Foods rich in vitamin E

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Scientists say their ‘amazing’ study of zebrafish shows ‘the brain is absolutely physically distorted by not having enough vitamin E.’

CORVALLIS, Ore. — Doctors constantly warn expecting mothers to avoid things like drinking and smoking during their pregnancies. A new study is now urging these women to add something to their diets: vitamin E. Researchers from Oregon State University say this vitamin plays an important role in the development of embryos, specifically helping to form the brain and nervous system.

Their study examines zebrafish, a small freshwater species which goes from an egg to swimming in just five days. Despite being a fish, they are extremely similar to humans on a molecular, genetic, and cellular level. This makes studies on zebrafish extremely relevant for medical research and very valuable to scientists examining vertebrates, species with backbones.

The OSU study reveals vitamin E-deficient zebrafish produce embryos which have both malformed brains and nervous systems. Taking pictures of the embryo development, the team specifically looked at where the brain forms. Scientists say these fish only survive for 24 hours before the deficiency becomes too overwhelming.

“This is totally amazing – the brain is absolutely physically distorted by not having enough vitamin E,” reports Professor Maret Traber in a university release. “What we know is the vitamin E-deficient embryos lived to 24 hours and then started dying off. At six hours there was no difference, by 12 hours you see the differences but they weren’t killing the animals, and at 24 hours there were dramatic changes that were about to cause the tipping point of total catastrophe.”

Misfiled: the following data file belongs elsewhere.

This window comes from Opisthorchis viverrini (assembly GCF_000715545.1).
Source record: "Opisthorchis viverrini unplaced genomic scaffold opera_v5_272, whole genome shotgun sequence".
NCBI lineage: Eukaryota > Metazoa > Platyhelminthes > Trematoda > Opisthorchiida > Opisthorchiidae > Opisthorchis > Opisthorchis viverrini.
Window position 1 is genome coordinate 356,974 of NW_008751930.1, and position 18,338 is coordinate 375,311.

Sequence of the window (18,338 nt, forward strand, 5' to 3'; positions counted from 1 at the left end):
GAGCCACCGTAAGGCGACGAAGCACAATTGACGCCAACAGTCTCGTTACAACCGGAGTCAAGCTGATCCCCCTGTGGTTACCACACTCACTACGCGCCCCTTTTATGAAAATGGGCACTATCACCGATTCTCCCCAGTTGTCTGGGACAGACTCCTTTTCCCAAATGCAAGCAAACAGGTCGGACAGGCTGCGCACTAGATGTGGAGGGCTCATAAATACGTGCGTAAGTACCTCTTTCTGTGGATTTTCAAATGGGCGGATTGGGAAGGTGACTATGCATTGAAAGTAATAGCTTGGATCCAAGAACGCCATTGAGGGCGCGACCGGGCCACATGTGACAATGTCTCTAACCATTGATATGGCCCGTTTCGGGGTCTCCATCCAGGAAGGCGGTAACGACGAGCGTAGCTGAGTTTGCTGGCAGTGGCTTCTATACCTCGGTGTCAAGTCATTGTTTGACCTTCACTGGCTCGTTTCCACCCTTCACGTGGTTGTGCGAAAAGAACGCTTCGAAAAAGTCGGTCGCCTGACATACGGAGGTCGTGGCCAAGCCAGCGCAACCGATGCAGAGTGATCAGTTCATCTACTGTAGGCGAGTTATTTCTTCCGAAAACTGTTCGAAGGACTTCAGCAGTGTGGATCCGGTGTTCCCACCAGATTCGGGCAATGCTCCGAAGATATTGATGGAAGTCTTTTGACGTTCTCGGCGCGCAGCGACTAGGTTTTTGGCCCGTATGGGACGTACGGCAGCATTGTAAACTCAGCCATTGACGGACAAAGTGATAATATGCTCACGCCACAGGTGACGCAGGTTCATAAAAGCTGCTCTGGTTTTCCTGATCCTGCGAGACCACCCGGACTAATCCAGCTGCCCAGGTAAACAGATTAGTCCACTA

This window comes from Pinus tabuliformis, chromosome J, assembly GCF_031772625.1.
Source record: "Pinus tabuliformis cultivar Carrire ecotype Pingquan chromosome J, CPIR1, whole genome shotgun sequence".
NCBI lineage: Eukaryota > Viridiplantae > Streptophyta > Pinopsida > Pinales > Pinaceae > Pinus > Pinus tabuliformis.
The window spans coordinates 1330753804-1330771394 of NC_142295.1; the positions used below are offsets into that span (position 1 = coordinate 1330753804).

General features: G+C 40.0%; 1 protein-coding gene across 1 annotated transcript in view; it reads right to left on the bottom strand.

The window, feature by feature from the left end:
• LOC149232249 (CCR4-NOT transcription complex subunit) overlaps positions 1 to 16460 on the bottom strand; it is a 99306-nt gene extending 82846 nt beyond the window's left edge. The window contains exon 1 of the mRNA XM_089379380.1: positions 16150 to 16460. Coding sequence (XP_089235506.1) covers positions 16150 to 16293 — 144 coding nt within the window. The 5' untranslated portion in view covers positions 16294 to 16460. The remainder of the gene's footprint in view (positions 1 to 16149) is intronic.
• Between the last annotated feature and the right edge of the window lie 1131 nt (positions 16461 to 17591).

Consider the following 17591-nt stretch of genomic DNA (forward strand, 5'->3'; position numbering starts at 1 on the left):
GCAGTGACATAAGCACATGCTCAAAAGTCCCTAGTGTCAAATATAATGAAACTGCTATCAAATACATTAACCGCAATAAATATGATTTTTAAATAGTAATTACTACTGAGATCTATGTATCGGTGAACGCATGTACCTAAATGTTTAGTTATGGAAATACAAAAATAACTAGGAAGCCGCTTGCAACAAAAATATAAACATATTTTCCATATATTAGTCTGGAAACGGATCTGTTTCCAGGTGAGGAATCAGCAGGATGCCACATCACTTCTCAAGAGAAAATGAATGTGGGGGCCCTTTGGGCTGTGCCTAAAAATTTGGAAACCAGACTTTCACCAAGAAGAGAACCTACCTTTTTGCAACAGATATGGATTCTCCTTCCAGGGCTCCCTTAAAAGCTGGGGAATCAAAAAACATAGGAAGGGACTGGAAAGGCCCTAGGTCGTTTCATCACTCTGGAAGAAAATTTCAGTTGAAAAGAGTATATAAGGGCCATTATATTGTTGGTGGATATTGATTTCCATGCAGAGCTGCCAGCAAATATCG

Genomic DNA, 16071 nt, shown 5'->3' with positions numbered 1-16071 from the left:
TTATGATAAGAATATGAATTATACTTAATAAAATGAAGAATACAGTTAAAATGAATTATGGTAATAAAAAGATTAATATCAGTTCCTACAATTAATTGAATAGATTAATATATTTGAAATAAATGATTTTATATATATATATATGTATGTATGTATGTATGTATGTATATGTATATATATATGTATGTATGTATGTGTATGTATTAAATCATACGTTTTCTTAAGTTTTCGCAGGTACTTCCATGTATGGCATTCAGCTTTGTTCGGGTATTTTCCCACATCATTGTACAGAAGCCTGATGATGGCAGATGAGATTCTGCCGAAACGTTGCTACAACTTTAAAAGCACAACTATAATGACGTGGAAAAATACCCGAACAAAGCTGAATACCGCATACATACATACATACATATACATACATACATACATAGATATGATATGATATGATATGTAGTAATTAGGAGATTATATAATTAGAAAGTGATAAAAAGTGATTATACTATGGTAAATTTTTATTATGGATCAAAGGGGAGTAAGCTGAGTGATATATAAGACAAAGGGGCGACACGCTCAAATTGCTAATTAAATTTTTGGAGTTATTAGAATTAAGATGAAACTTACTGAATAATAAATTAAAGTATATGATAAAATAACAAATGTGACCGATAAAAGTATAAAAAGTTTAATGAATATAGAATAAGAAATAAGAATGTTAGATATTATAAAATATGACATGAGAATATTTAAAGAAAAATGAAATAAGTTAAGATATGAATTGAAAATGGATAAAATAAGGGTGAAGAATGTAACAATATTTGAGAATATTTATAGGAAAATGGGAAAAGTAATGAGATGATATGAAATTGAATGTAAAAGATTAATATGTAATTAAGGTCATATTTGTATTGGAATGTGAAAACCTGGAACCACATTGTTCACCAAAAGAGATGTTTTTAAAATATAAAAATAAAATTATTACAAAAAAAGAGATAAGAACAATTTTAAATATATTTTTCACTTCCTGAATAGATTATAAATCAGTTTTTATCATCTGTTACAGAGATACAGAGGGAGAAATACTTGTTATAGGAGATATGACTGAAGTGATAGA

Where does vitamin E fit in?

Traber, who has been studying the micronutrient for 30 years, says an embryo develops a brain and neural tube early on. This helps to supply nerves (innervate) to all the organs. Without enough vitamin E however, the fish embryos show defects in both the neural tube and brain.

“They were kind of like folic acid-deficient neural tube defects, and now we have pictures to show the neural tube defects and brain defects and that vitamin E is right on the closing edges of the cells that are forming the brain,” Traber explains.

In healthy organisms, neural crest cells are responsible for creating facial bones and cartilage. They also innervate the body, building a vertebrate’s peripheral nervous system.

“Acting as stem cells, the crest cells are important for the brain and spinal cord and also go on to be the cells of about 10 different organ systems including the heart and liver,” the OSU professor adds. “By having those cells get into trouble with vitamin E deficiency, basically the entire embryo formation is dysregulated. It is no wonder we see embryo death with vitamin E deficiency.”

Traber compares vitamin E’s importance to the children’s game KerPlunk, where players pull straws out of a tube which are holding up a pile of marbles. If someone pulls out the wrong straw, all the marbles will spill out. Removing vitamin E is like pulling out the wrong straw, making eggs incapable of properly developing a brain and nerves.

Food for thought

Vitamin E is an alpha-tocopherol which is most often a part of foods like olive oil. Hazelnuts, sunflower seeds, and avocados also have high levels of vitamin E. Alpha-tocopherol is commonly linked to vitamin E and is found in supplements and foods common to a European diet.

“Plants make eight different forms of vitamin E, and you absorb them all, but the liver only puts alpha-tocopherol back into the bloodstream,” Traber explains. “All of the other forms are metabolized and excreted. I’ve been concerned about women and pregnancy because of reports that women with low vitamin E in their plasma have increased risk of miscarriage.”

The study appears in Scientific Reports.

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About Chris Melore

Chris Melore has been a writer, researcher, editor, and producer in the New York-area since 2006. He won a local Emmy award for his work in sports television in 2011.

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